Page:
‘90 Minutes in Heaven’
Director: Michael Polish
Stars: Hayden Christensen, Kate Bosworth
2 (out of 5) Globes
Like last year’s “Heaven is for Real,” the superficially similar “90 Minutes in Heaven” is both not quite what you think and what you think. Both are products made outside the usual small-time, podunk faith-based production grounds. Both are based on a mega-bestseller boasting dodgy supernatural bona fides. Both make beyond tall claims that would never sway even a weak agnostic, or perhaps even a casual Christian. And both could have easily been TBN-style monstrosities that did nothing but preach to the converted, but instead do slightly more. Still, the bar is set very low.
Not that "Real" and "90 Minutes" don’t preach to the converted, but there is some effort to get at something other than an unquestioning reassurance of blind faith — to connect its tale to deeper, one could say secular concerns. At heart “Heaven is for Real” is about a father wrestling with believing his son’s potential lies; at heart “90 Minutes in Heaven” is about a woman struggling with her husband’s painful, at times physically and emotionally gruesome recovery. Both are also about someone claiming they’ve seen heaven, but forget that for now. And yet neither can overcome their chintzy, ultimately dramatically inert origins, and “90 Minutes” in particular flatlines in its last half hour and barely putters along in the hour and half before that.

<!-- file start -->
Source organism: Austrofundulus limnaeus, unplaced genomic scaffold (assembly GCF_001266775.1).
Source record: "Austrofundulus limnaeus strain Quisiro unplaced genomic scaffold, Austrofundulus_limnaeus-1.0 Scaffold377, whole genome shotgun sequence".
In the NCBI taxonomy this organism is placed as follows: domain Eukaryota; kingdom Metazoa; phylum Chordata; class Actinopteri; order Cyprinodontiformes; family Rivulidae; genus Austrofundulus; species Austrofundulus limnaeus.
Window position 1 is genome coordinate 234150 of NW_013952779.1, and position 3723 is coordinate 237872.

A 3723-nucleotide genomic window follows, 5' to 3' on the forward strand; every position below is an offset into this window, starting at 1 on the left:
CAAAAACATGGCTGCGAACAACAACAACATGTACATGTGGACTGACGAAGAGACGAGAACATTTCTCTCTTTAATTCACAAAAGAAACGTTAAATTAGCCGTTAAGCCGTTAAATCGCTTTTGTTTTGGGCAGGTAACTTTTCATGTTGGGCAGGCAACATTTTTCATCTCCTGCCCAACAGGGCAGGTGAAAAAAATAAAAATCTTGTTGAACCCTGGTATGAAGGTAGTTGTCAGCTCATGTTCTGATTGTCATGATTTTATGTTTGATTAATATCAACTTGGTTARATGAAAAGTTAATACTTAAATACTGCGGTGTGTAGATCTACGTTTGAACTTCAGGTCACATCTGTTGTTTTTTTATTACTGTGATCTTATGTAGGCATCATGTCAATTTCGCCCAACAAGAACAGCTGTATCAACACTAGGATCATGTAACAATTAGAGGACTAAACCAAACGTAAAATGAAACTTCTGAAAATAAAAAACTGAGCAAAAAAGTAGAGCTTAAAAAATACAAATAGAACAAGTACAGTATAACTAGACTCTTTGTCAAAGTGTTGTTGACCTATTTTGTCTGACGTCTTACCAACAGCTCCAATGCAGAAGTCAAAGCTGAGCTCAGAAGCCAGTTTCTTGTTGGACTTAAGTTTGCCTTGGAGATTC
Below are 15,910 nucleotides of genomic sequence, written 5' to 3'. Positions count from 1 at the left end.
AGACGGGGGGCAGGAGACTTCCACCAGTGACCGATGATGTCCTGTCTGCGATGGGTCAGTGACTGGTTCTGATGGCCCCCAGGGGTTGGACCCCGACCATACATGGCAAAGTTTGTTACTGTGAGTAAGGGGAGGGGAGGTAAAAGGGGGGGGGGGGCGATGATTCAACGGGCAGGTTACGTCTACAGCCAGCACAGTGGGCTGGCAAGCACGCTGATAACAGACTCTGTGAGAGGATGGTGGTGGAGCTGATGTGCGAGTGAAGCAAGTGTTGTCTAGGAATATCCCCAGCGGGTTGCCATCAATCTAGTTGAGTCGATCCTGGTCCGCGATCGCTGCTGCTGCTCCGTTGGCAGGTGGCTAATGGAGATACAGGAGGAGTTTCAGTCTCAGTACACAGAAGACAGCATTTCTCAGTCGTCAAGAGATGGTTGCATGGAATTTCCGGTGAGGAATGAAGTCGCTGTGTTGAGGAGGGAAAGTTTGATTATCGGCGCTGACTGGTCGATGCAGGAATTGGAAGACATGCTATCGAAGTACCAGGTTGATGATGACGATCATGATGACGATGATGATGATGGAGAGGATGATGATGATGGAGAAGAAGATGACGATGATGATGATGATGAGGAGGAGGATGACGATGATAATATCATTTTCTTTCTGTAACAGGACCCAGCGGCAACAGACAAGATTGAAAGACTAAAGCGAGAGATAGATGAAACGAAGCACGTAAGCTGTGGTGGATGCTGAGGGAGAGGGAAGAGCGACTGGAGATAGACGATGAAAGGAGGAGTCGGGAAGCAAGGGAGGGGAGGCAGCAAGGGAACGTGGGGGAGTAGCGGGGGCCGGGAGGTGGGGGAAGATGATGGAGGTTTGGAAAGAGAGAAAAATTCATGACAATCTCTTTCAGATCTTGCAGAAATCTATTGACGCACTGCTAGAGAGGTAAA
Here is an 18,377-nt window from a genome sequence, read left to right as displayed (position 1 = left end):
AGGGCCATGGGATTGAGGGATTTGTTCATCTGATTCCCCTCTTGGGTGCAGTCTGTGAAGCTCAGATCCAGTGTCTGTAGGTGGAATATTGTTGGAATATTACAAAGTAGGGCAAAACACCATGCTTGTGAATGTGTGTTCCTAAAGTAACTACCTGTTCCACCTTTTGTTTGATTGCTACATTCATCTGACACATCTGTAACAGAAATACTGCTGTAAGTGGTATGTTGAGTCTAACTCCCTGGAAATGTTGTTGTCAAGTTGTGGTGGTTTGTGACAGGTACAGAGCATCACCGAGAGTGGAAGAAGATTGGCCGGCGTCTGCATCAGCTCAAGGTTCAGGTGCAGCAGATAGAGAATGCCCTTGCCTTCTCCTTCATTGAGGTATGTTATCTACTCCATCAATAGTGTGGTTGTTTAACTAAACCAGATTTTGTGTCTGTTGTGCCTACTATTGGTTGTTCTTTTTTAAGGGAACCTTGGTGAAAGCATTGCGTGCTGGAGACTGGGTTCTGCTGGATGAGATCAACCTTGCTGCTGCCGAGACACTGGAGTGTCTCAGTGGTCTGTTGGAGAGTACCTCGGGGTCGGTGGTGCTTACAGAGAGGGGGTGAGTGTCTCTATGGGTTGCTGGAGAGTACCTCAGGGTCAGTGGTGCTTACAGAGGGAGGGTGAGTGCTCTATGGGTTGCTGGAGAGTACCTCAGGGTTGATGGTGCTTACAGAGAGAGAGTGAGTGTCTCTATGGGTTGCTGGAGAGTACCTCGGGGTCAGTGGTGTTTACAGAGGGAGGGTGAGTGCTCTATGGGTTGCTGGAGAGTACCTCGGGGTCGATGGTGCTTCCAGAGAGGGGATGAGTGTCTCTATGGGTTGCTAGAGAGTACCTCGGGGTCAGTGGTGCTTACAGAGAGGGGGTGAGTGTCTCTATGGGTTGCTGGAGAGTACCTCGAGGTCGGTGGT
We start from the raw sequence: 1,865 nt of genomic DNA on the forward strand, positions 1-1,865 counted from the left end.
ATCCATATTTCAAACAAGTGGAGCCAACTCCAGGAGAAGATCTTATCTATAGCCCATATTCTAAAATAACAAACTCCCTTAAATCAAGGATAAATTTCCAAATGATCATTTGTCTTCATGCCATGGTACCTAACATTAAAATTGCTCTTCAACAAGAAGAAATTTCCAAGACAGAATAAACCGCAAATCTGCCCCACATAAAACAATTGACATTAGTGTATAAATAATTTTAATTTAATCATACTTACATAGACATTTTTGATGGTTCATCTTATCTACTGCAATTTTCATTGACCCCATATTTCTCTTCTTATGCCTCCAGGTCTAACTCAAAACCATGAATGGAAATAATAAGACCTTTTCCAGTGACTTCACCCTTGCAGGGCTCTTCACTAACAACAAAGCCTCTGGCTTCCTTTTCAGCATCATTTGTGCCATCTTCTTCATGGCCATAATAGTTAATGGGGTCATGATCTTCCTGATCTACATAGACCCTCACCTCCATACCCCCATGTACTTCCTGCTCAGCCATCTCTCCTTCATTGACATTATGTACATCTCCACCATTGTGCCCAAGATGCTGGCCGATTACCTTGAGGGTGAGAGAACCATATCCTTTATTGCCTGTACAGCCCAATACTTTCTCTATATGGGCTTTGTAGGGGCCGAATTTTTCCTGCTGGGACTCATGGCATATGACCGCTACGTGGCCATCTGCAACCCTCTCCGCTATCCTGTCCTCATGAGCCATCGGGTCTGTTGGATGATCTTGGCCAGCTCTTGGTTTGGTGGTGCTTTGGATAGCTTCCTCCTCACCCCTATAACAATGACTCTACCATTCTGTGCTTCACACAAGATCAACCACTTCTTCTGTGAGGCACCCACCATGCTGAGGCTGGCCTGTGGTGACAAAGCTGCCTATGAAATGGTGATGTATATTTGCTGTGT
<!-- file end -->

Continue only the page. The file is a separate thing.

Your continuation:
“90 Minutes” begins like any ostentatiously fundie film, which is to say terribly. Thirty-something Baptist minister Don Piper (Hayden Christensen) drives around to a Christian radio station while glancing at Bible notes, blissfully unaware he’s about to be plowed into by a semi-trailer truck. (Much of "90 Minutes" rises well above basic competence, but the freeze frame of Don mid-impact is worse than anything in the Kirk Cameron canon.) In the time Don is presumed dead before unexpectedly creeping back to consciousness, he sees a laughably cheap CGI vision of deceased, smiling relatives standing in front of a butt ugly yellow light.
Don doesn't even mention this vision until less than a half hour remains. Even then it doesn’t dig into whether Don’s sincerely held beliefs are truth or BS (or, more charitably, a hallucination he mistook for reality). That's a good thing and not: good, because it doesn't have much of a case; not, because there's not much there there. For the bulk of its time it’s an earnest but detached, sporadically actually moving and often narcotically slow study of one man’s baby step-y recovery and what the ordeal does to his marriage.